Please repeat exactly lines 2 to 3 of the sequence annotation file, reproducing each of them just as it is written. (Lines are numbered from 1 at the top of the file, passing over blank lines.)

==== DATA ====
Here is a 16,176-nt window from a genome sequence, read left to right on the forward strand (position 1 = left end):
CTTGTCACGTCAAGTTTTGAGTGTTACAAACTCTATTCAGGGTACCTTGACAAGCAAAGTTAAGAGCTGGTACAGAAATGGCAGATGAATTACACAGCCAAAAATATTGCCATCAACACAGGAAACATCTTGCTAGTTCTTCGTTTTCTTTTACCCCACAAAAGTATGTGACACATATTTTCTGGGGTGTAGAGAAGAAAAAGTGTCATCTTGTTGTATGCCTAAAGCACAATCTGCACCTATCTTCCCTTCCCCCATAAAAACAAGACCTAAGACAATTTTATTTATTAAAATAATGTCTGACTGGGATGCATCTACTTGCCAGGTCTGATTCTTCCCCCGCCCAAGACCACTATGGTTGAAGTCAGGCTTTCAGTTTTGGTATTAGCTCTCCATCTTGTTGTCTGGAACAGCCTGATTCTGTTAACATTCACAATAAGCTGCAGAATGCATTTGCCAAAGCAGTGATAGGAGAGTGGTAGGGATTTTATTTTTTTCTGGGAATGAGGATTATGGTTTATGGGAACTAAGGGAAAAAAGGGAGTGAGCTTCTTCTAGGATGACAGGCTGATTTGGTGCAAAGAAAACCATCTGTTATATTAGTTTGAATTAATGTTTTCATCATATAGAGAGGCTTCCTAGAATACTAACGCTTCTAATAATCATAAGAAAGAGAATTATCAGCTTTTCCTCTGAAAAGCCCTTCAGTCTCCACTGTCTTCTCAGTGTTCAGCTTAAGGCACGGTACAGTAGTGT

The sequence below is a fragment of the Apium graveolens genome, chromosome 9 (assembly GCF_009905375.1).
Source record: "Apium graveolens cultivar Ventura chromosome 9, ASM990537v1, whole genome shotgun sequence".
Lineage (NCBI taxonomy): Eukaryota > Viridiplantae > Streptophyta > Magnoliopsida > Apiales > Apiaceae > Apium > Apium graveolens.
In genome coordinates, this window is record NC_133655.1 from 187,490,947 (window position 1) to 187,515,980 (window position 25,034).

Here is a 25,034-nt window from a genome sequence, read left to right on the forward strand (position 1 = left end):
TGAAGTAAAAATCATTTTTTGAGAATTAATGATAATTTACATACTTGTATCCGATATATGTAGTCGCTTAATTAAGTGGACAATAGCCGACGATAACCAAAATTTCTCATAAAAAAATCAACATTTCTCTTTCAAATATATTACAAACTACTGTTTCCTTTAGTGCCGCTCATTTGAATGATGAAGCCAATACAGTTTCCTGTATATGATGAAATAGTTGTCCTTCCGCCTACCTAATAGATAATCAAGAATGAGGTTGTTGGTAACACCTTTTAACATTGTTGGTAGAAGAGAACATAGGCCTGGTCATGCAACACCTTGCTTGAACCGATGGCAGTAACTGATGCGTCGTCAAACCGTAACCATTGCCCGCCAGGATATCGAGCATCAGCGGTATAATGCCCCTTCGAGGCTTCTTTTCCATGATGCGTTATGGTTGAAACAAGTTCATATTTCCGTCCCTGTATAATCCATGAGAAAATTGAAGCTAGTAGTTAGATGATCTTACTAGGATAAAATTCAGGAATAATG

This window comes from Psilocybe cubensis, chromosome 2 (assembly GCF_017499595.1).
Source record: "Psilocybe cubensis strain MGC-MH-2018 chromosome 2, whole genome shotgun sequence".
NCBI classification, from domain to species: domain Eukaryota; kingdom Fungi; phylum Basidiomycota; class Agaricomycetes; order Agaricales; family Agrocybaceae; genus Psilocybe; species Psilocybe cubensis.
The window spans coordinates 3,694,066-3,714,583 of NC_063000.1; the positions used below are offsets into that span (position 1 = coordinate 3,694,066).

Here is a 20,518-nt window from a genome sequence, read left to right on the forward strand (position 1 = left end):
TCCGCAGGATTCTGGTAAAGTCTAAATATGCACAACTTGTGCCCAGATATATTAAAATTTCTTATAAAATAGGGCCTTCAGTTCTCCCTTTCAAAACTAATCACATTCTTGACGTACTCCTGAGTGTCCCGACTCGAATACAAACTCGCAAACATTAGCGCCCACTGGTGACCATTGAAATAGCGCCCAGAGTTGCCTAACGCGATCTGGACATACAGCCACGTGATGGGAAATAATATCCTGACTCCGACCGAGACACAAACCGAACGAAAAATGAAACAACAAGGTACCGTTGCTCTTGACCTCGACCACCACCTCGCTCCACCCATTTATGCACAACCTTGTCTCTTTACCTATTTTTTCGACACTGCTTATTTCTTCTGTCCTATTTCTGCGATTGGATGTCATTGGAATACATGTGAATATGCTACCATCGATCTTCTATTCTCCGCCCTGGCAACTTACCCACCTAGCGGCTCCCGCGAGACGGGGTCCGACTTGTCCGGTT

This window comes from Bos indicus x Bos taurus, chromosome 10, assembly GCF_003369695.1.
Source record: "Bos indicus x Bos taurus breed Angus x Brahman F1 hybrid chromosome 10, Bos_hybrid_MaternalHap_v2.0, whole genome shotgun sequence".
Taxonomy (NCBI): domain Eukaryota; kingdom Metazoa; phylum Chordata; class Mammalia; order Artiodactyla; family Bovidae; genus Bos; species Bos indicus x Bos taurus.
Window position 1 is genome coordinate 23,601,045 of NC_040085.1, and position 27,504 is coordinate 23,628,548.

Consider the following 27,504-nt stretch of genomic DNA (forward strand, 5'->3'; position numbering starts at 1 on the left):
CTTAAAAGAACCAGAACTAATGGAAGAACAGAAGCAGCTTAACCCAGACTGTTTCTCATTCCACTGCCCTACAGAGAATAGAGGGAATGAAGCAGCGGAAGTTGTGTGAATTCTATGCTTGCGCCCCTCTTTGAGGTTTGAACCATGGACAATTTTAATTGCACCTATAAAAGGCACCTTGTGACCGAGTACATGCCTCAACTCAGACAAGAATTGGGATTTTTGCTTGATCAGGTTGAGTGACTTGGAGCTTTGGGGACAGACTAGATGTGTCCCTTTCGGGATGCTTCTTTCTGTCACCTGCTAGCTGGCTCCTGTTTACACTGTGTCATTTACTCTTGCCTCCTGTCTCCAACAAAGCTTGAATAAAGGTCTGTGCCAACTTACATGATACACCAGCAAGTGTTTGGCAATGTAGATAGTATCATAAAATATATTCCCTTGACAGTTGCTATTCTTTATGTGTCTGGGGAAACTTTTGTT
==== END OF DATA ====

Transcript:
CTTGTCACGTCAAGTTTTGAGTGTTACAAACTCTATTCAGGGTACCTTGACAAGCAAAGTTAAGAGCTGGTACAGAAATGGCAGATGAATTACACAGCCAAAAATATTGCCATCAACACAGGAAACATCTTGCTAGTTCTTCGTTTTCTTTTACCCCACAAAAGTATGTGACACATATTTTCTGGGGTGTAGAGAAGAAAAAGTGTCATCTTGTTGTATGCCTAAAGCACAATCTGCACCTATCTTCCCTTCCCCCATAAAAACAAGACCTAAGACAATTTTATTTATTAAAATAATGTCTGACTGGGATGCATCTACTTGCCAGGTCTGATTCTTCCCCCGCCCAAGACCACTATGGTTGAAGTCAGGCTTTCAGTTTTGGTATTAGCTCTCCATCTTGTTGTCTGGAACAGCCTGATTCTGTTAACATTCACAATAAGCTGCAGAATGCATTTGCCAAAGCAGTGATAGGAGAGTGGTAGGGATTTTATTTTTTTCTGGGAATGAGGATTATGGTTTATGGGAACTAAGGGAAAAAAGGGAGTGAGCTTCTTCTAGGATGACAGGCTGATTTGGTGCAAAGAAAACCATCTGTTATATTAGTTTGAATTAATGTTTTCATCATATAGAGAGGCTTCCTAGAATACTAACGCTTCTAATAATCATAAGAAAGAGAATTATCAGCTTTTCCTCTGAAAAGCCCTTCAGTCTCCACTGTCTTCTCAGTGTTCAGCTTAAGGCACGGTACAGTAGTGT

The sequence below is a fragment of the Apium graveolens genome, chromosome 9 (assembly GCF_009905375.1).